France's shellfish industry is dealing with a crisis for the second year in a row, as an unexplained ailment has decimated stocks of young oysters, AFP reported. French oyster farmers saw between 40 and 100 percent of their baby oysters wiped out in 2008, which is considered much higher than usual during summer harvests. The virus OsHV-1 (Ostreid herpesvirus 1), which is associated with bacteria and flourishes in warmer weather, is the likely culprit, according to scientists at Ifremer, the...

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2009-07-30 10:35:00

A giant new machine called' Oyster' designed to harness the power of ocean waves and turn it into "Ëœgreen' electricity is being installed on the seabed off the Atlantic shores of the Orkney Islands. In autumn 2009 it will undergo demonstration trials to prove whether its innovative technology could lead to a commercial source of renewable energy for use in seashores around the world.In contrast to many other wave power devices, Oyster uses hydraulic technology to transfer wave...

2009-07-23 09:15:00

NEW YORK, July 23 /PRNewswire/ -- Oyster Hotel Reviews (www.oyster.com) has added Scott Medintz to lead its growing team of journalists as the company's executive editor. In this new role, Scott will lead a group of more than 15 experienced editors and writers in creating unbiased reviews and bringing clarity and authority to the difficult task of choosing the right hotel. Scott is also leading the ongoing effort to immediately double the size of the reporting team. "Scott is the perfect...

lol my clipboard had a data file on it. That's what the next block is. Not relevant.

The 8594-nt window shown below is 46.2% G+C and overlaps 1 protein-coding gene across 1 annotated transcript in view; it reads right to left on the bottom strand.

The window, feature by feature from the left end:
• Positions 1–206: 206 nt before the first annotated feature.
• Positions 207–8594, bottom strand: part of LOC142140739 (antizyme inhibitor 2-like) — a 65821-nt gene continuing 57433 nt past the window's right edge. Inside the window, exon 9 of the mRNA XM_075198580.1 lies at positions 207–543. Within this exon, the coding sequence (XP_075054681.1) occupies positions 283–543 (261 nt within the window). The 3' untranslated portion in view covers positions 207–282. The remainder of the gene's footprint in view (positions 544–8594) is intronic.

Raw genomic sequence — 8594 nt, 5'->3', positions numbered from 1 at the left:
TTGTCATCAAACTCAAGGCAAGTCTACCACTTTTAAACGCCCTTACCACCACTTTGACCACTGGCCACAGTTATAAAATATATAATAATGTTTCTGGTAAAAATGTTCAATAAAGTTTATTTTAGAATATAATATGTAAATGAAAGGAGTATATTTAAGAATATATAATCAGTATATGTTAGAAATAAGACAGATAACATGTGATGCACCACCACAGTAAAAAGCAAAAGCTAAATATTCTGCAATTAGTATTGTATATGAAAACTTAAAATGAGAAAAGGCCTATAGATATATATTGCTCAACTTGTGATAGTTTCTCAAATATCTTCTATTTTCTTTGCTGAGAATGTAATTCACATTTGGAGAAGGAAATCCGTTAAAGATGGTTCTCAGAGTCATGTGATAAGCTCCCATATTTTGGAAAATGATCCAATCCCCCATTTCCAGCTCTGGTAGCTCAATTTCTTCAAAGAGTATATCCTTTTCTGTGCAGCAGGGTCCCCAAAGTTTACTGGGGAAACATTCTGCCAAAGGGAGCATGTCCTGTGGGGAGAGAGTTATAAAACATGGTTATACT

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2009-07-17 13:30:44

A study of oyster reefs in a once-pristine California coastal estuary found them devastated by invasive Atlantic Coast crabs and snails, providing new evidence of the consequences when human activities move species beyond their natural borders. Led by marine biologist David L. Kimbro, now of The Florida State University Coastal and Marine Laboratory, the study shows that in Tomales Bay, half the population of California's native Olympia oyster has perished because its habitat has fallen...

2009-07-14 10:01:00

NEW YORK, July 14 /PRNewswire/ -- Oyster Hotel Reviews (www.oyster.com) launched the New York City portion of its website today, bringing clarity and authority to the difficult task of choosing the right hotel in the Big Apple. The site now includes more than 100 reviews, and more than 30,000 original photos, of New York City hotels. An increase in New York City hotel room supply, and a recession-induced reduction in demand, has resulted in some of the lowest room rates in years, making...


Latest Oyster Reference Libraries

Atlanta Winged Oyster, Pteria Colymbus
2013-04-25 20:03:29